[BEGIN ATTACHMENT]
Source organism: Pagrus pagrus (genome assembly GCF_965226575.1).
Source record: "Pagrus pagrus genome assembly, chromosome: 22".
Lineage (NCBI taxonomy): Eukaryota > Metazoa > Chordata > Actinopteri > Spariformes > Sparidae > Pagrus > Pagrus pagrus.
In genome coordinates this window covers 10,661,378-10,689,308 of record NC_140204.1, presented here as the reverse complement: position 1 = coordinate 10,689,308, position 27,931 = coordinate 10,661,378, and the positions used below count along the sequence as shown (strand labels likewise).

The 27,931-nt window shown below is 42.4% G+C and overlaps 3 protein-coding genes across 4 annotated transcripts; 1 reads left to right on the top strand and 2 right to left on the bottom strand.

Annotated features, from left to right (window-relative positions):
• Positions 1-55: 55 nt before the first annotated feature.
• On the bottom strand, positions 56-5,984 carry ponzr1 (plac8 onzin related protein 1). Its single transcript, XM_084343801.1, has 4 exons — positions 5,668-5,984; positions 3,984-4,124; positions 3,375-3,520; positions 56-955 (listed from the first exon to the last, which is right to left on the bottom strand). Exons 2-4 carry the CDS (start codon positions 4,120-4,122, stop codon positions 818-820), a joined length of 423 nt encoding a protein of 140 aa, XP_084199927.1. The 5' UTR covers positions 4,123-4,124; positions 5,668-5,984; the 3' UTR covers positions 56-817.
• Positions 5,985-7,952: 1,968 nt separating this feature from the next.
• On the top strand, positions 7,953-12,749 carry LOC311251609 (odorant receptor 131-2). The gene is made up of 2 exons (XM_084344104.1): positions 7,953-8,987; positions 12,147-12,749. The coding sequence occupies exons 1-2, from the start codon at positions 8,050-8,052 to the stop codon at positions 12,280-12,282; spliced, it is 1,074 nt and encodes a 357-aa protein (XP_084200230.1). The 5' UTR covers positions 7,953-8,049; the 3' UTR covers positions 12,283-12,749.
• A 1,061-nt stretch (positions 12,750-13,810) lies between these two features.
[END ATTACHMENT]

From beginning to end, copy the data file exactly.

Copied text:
Source organism: Pagrus pagrus (genome assembly GCF_965226575.1).
Source record: "Pagrus pagrus genome assembly, chromosome: 22".
Lineage (NCBI taxonomy): Eukaryota > Metazoa > Chordata > Actinopteri > Spariformes > Sparidae > Pagrus > Pagrus pagrus.
In genome coordinates this window covers 10,661,378-10,689,308 of record NC_140204.1, presented here as the reverse complement: position 1 = coordinate 10,689,308, position 27,931 = coordinate 10,661,378, and the positions used below count along the sequence as shown (strand labels likewise).

The 27,931-nt window shown below is 42.4% G+C and overlaps 3 protein-coding genes across 4 annotated transcripts; 1 reads left to right on the top strand and 2 right to left on the bottom strand.

Annotated features, from left to right (window-relative positions):
• Positions 1-55: 55 nt before the first annotated feature.
• On the bottom strand, positions 56-5,984 carry ponzr1 (plac8 onzin related protein 1). Its single transcript, XM_084343801.1, has 4 exons — positions 5,668-5,984; positions 3,984-4,124; positions 3,375-3,520; positions 56-955 (listed from the first exon to the last, which is right to left on the bottom strand). Exons 2-4 carry the CDS (start codon positions 4,120-4,122, stop codon positions 818-820), a joined length of 423 nt encoding a protein of 140 aa, XP_084199927.1. The 5' UTR covers positions 4,123-4,124; positions 5,668-5,984; the 3' UTR covers positions 56-817.
• Positions 5,985-7,952: 1,968 nt separating this feature from the next.
• On the top strand, positions 7,953-12,749 carry LOC311251609 (odorant receptor 131-2). The gene is made up of 2 exons (XM_084344104.1): positions 7,953-8,987; positions 12,147-12,749. The coding sequence occupies exons 1-2, from the start codon at positions 8,050-8,052 to the stop codon at positions 12,280-12,282; spliced, it is 1,074 nt and encodes a 357-aa protein (XP_084200230.1). The 5' UTR covers positions 7,953-8,049; the 3' UTR covers positions 12,283-12,749.
• A 1,061-nt stretch (positions 12,750-13,810) lies between these two features.